The New York Times says:
… begins in such a spirit of bracing suspense that I am challenged to recall another pilot that lured me so quickly into addiction. … has the sobriety and charge of the best, early days of “24” but builds its tension more gracefully and feels reluctant to be get subsumed by its own philosophizing. And like “Battlestar Galactica,” its has a presumed message that is humanistic and uplifting: No single messiah can save us; it takes a village to save the world.
The Los Angeles Times says:
… a decent but not brilliant beginning. … Given the subject, it's almost appropriate how unusually difficult it is to get a fix on the show. The pilot is melodramatically eventful, though the dialogue can sound phony. But the show could go either way -- be kind of great or pretty awful, depending on what comes next, how the writers plan to explain this thing and whether we are going to have any fun on the way to the explanation. … we have seen a lot of doctors and FBI agents on TV -- four of the main characters work for the bureau -- and spent a lot of time on the streets of Los Angeles. We may need more than parlor tricks to take us out of that all-too-familiar world. My crystal ball remains cloudy on this matter.
The Chicago Tribune says:
… Elements that generally work in the two-hour pilot's favor -- a big budget, a flashy central concept and a handsome ensemble cast -- also work against it because those are the hallmarks of several ABC pilots that have crashed and burned in their debut seasons. … What "FlashFoward" lacks, at this point, is a Sawyer or a Hurley; don't look to this serious pilot for wisecracks or regular-Joe wisdom. …
The Washington Post says:
… Immediately apparent from the premiere of "FlashForward": The questions may prove more satisfying than the answers, a bad sign. … "FlashForward," with lots of flash-cut editing (oddly offset with long, slow dialogue scenes) and some eye-pleasing special effects, seems a show very much of today and today's version of tomorrow and maybe even tomorrow's version of today. But if it were a little less ditzy and a little more clear-cut, it might stand a better chance of seeing tomorrow itself.
The San Francisco Chronicle says:
… enormously entertaining and there's mystery galore here, with an expansive cast, an unexplained phenomenon and the tantalizing premise … Here's hoping it stays strong and compelling as it heads to April 29.
The Pittsburgh Post-Gazette says:
… suspenseful, disaster-filled entertainment. But will what comes next be as entertaining? If only we could flash forward to find out. …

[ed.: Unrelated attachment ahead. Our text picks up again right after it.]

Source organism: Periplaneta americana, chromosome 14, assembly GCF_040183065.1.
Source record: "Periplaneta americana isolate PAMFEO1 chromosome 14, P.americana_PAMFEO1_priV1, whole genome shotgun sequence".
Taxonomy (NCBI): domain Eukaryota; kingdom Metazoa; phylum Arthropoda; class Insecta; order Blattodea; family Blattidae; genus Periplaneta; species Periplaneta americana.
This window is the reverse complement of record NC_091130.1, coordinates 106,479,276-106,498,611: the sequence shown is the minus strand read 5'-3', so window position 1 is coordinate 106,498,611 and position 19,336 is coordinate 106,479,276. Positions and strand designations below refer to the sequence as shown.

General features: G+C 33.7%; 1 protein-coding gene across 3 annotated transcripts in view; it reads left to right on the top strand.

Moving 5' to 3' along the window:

The Newark Star Ledger says:
Ambitious but not terribly engaging … An interesting idea, but placed in the middle of a bland cast of characters (including Joseph Fiennes as an FBI agent and Sonya Walger as his doctor-wife) and execution that lacks much urgency. …
The Boston Herald says:
… Every season there seems to be one water-cooler show everyone ends up talking about. “FlashForward” is it: Get in on the first episode. …
The Boston Globe says:
… Tonight’s episode is dramatic and well-paced, unfolding ominously and quickly explaining the issues at hand. The problem, of course, is the future. What “Lost’’ had on its side was a desert-island setting, plus a sprawling and quirky ensemble cast with a range of back stories to spin. … “FlashForward’’ is a good idea, and while that’s no guarantee of a good series, the first hour gives us reason to hope.
Variety says:
… Strictly grading the pilot, it's an intriguing, mind-bending concept that's mostly well executed, with a built-in payoff cleverly timed to coincide with the May rating sweeps. The bottom line is after one hour, there's a solid desire to see more, but not such wonderment as to proclaim unwavering fealty until the show peers a little farther down the road. …
The Hollywood Reporter says:
… The investigation of this consciousness-shattering global phenomenon is assumed by the Los Angeles bureau of the FBI, which is a little like giving Mr. Kotter's science class responsibility for checking out global warming. (In Sawyer's book, particle physicists tackled the issue, but when was the last time you saw one of those on TV?) … Well-cast and full of expensive-looking special effects, "FlashForward" should hook a respectable number of viewers with its combination of surprise and suspense. …
Find Kathy Lyford's partially AICN-talkback-inspired chat with David Goyer here. 8 p.m. Thursday. ABC.